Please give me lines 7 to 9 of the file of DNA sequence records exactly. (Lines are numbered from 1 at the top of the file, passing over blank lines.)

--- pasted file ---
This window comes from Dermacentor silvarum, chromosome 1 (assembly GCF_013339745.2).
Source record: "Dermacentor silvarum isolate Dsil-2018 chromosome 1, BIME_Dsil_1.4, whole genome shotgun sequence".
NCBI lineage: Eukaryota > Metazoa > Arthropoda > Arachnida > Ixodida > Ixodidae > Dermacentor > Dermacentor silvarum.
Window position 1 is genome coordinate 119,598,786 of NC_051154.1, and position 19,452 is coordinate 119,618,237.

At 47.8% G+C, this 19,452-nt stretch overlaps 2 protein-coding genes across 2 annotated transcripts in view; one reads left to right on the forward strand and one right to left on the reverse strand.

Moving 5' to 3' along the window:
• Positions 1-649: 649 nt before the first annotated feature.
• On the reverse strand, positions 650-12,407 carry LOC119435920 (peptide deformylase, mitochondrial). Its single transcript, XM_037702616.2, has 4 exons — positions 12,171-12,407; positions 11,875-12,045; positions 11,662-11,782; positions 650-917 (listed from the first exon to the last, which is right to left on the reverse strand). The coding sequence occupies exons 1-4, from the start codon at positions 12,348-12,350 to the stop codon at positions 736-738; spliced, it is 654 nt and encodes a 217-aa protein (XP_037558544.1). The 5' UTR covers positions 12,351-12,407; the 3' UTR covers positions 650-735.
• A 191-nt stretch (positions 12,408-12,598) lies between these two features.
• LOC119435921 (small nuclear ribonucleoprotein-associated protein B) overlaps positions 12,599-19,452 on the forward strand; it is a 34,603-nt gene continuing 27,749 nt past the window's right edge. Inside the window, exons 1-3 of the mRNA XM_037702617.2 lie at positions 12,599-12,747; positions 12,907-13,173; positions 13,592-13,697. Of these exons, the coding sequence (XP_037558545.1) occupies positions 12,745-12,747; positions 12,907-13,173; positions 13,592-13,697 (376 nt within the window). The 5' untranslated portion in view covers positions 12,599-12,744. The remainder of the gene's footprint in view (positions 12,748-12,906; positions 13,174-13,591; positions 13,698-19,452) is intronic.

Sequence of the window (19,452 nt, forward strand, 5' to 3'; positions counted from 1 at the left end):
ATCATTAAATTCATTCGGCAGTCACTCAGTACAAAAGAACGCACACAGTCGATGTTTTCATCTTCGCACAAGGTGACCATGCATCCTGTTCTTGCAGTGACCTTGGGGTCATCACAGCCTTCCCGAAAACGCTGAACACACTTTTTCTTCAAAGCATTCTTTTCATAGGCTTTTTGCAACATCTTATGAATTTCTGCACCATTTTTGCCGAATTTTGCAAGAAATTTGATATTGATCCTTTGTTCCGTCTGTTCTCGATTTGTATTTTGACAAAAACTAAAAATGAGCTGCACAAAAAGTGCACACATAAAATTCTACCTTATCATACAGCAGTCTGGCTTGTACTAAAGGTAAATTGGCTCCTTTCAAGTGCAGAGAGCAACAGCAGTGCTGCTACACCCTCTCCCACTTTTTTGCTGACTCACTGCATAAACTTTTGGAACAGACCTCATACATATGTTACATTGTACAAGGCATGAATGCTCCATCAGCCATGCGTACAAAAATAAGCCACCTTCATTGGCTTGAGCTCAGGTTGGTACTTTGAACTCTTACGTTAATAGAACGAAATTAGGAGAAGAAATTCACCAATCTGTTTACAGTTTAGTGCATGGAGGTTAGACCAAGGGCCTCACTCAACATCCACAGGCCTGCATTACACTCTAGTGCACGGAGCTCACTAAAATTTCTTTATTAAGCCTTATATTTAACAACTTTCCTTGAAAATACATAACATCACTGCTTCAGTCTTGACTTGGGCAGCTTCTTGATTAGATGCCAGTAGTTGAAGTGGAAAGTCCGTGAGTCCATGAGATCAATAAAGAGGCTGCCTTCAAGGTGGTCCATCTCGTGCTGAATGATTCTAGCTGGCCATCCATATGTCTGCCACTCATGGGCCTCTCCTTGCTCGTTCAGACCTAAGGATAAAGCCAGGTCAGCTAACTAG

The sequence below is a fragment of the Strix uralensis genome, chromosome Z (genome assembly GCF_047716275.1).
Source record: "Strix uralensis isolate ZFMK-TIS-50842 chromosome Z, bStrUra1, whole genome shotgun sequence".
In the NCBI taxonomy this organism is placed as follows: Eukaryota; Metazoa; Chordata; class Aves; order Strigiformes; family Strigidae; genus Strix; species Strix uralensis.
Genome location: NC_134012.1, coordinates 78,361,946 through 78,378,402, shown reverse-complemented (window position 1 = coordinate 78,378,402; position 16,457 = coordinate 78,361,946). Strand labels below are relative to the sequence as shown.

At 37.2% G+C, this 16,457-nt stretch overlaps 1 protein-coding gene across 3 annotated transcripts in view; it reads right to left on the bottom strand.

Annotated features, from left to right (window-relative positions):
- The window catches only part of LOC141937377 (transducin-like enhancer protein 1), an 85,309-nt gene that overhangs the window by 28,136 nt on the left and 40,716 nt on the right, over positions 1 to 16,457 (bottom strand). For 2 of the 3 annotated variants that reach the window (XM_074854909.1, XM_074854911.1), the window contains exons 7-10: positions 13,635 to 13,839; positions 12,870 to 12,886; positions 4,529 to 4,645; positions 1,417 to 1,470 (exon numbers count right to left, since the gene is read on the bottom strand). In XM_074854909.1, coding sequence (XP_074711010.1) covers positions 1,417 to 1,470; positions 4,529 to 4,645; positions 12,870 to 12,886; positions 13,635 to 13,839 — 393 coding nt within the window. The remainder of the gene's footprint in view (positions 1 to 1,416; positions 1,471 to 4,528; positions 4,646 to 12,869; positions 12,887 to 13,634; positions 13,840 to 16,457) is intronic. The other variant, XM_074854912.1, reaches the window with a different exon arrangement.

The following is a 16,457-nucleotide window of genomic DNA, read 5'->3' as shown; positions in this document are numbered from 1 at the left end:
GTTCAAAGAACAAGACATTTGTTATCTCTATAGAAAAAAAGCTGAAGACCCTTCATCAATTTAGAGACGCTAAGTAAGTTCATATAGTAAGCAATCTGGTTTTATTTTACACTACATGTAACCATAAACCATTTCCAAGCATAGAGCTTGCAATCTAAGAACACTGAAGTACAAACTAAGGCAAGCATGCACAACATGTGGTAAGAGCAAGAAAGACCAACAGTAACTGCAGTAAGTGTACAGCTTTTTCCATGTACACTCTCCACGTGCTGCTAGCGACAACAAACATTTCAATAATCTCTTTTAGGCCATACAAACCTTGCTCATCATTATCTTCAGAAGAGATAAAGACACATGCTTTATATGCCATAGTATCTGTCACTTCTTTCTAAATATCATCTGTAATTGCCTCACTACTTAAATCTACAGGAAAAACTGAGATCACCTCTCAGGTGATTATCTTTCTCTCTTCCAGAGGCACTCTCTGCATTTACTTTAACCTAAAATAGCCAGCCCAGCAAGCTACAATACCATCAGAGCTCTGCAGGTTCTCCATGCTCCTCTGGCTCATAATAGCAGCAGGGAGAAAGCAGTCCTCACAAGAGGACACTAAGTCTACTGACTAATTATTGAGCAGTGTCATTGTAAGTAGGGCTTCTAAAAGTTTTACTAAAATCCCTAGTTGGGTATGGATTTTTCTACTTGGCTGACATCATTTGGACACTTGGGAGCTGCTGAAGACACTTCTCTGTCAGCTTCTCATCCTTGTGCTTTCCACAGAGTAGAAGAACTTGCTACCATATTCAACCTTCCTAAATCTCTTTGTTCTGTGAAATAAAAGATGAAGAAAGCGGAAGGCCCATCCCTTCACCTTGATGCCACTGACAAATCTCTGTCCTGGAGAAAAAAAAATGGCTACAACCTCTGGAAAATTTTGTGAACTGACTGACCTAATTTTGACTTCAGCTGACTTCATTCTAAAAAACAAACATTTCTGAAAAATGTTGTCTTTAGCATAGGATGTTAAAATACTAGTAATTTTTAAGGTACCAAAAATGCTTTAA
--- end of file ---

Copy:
• Positions 1-649: 649 nt before the first annotated feature.
• On the reverse strand, positions 650-12,407 carry LOC119435920 (peptide deformylase, mitochondrial). Its single transcript, XM_037702616.2, has 4 exons — positions 12,171-12,407; positions 11,875-12,045; positions 11,662-11,782; positions 650-917 (listed from the first exon to the last, which is right to left on the reverse strand). The coding sequence occupies exons 1-4, from the start codon at positions 12,348-12,350 to the stop codon at positions 736-738; spliced, it is 654 nt and encodes a 217-aa protein (XP_037558544.1). The 5' UTR covers positions 12,351-12,407; the 3' UTR covers positions 650-735.
• A 191-nt stretch (positions 12,408-12,598) lies between these two features.